JPS Electrophysiology Room helps patients get back on beat

March 25th, 2019

Rhythm is very important when it comes to the work of the heart. If the beat is off by even a little bit, it can cause of variety of problems for a patient including everything from a temporary loss of consciousness to a higher risk of death due to a heart attack or stroke.

JPS Health Network EP Room

JPS Health Network EP Room

Within the Invasive Labs Department at JPS Health Network lies the Electrophysiology Room – or EP Room for short. It’s a place where the “wiring” of the heart can be tested in effort to pin point the source of heart rhythm problems and, when the source is found, one of a number of procedures can be performed to eliminate it.

“It’s extremely rewarding when we can help a patient who came in very scared,” said Abel Flores, an Invasive Labs specialist at JPS. “They’re very thankful, so we can tell how much what we were able to do means to them.”

According to Amanda McDonald, Manager of Cardio Invasive Services, JPS opened its EP Room in October 2015 and about 130 procedures are performed in it annually. In many cases, a minimally invasive procedure with a catheter eliminates the need for open-heart surgery.

“It’s amazing that in the course of a couple of hours it can be determined exactly where the problem is within a person’s heart,” McDonald said. “And in many cases, in about the same amount of time, something that has been troubling a patient for months or years can be fixed like it was never there.”

Instead of having to open the patient’s chest to modify their heart, in the EP room team members can often make repairs through the use of a catheter which is inserted into the patient’s body through a small incision in their groin area. The catheter is then run through blood vessels up to the heart where it can perform vital work with pin-point accuracy.

Having a heart attack, aging and high blood pressure are the most common causes for scarring of the heart muscle that leads to a breakdown in the way its electrical impulses are delivered. But congenital heart defects can also be a cause, according to the American Heart Association.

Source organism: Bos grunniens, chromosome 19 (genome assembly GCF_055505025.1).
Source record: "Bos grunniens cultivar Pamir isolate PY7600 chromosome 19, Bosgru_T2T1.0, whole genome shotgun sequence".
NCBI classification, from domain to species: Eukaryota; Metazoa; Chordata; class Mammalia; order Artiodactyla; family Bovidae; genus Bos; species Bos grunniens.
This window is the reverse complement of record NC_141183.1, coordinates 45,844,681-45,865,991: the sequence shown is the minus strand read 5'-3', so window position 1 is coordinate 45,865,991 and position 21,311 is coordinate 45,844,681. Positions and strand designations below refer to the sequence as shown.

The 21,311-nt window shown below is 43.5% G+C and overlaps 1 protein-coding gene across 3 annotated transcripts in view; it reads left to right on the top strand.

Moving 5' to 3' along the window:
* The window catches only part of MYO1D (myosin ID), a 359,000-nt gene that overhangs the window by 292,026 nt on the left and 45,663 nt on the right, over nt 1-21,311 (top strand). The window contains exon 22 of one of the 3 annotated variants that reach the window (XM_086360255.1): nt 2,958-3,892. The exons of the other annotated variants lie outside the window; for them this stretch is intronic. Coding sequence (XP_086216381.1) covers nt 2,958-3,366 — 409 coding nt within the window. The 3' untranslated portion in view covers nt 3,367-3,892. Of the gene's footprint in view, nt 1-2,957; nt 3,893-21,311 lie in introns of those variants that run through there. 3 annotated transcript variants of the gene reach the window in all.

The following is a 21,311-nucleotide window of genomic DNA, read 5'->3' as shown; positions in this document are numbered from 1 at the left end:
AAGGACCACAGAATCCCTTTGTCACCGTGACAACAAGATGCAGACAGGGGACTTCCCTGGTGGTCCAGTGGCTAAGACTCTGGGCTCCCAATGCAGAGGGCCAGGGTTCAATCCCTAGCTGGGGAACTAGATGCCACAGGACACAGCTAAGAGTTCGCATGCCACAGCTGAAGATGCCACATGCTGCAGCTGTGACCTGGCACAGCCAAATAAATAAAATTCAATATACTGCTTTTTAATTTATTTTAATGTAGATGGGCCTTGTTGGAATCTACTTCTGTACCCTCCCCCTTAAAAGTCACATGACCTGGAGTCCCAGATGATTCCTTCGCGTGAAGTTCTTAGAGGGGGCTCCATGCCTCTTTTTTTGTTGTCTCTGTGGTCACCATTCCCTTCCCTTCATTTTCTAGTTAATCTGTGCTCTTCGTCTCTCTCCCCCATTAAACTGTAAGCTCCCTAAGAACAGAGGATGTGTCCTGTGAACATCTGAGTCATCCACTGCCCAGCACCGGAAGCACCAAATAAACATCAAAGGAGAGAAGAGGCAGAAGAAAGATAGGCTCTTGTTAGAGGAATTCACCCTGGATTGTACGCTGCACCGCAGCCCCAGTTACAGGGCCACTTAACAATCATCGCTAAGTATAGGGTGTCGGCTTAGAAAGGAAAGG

Services of the EP Room include:

  • Finding the cause of an abnormal heart rhythm, also known as an arrhythmia. If you've been diagnosed with an arrhythmia, such as atrial fibrillation, atrial flutter, tachycardia, ventricular tachycardia or supraventricular tachycardia, your doctor may ask for an EP study to better understand how electrical signals travel through your heart and learn how best to treat your condition. In an EP study, electrode catheters sends electrical signals to different parts of your heart and records how it reacts. According to the Texas Heart Institute in Houston, about 4 million people have heart arrhythmia.
  • Cardiac ablation. When an EP study determines that a faulty electrical impulse is being created in a part of a patient’s heart, a cardiac ablation can be used to eliminate the problem. Heat or cold energy is used to create scar tissue in the heart which will block erratic signals and make the heart work as it’s supposed to. Not all people with an irregular heartbeat need ablation. Often, an EP study determines how the problem can be treated with medication.
  • Implanting cardiac devices including pacemakers and internal defibrillators. These devices monitor the activity of the heart automatically and can take corrective action when needed. Electrodes in the pacemaker help the device determine if the heartbeat is abnormal and, if it is, electrical impulses can be sent to restore its beat. Similarly, the internal defibrillator monitors for ventricular tachycardia or fibrillation searches for irregular beats. But it detects sudden bursts of energy to the heart that cause it to beat too fast and corrects it with a burst of energy.

Michele Rouseau, RN Service Coordinator in the EP Room, said patients are often very sick and very scared when they come to Invasive Labs with a heart problem.

“Often, this is the last stop before surgery,” McDonald said. “Or it could be the last chance for the patient to get better. So, the team is determined to do whatever it takes to get the job done.”

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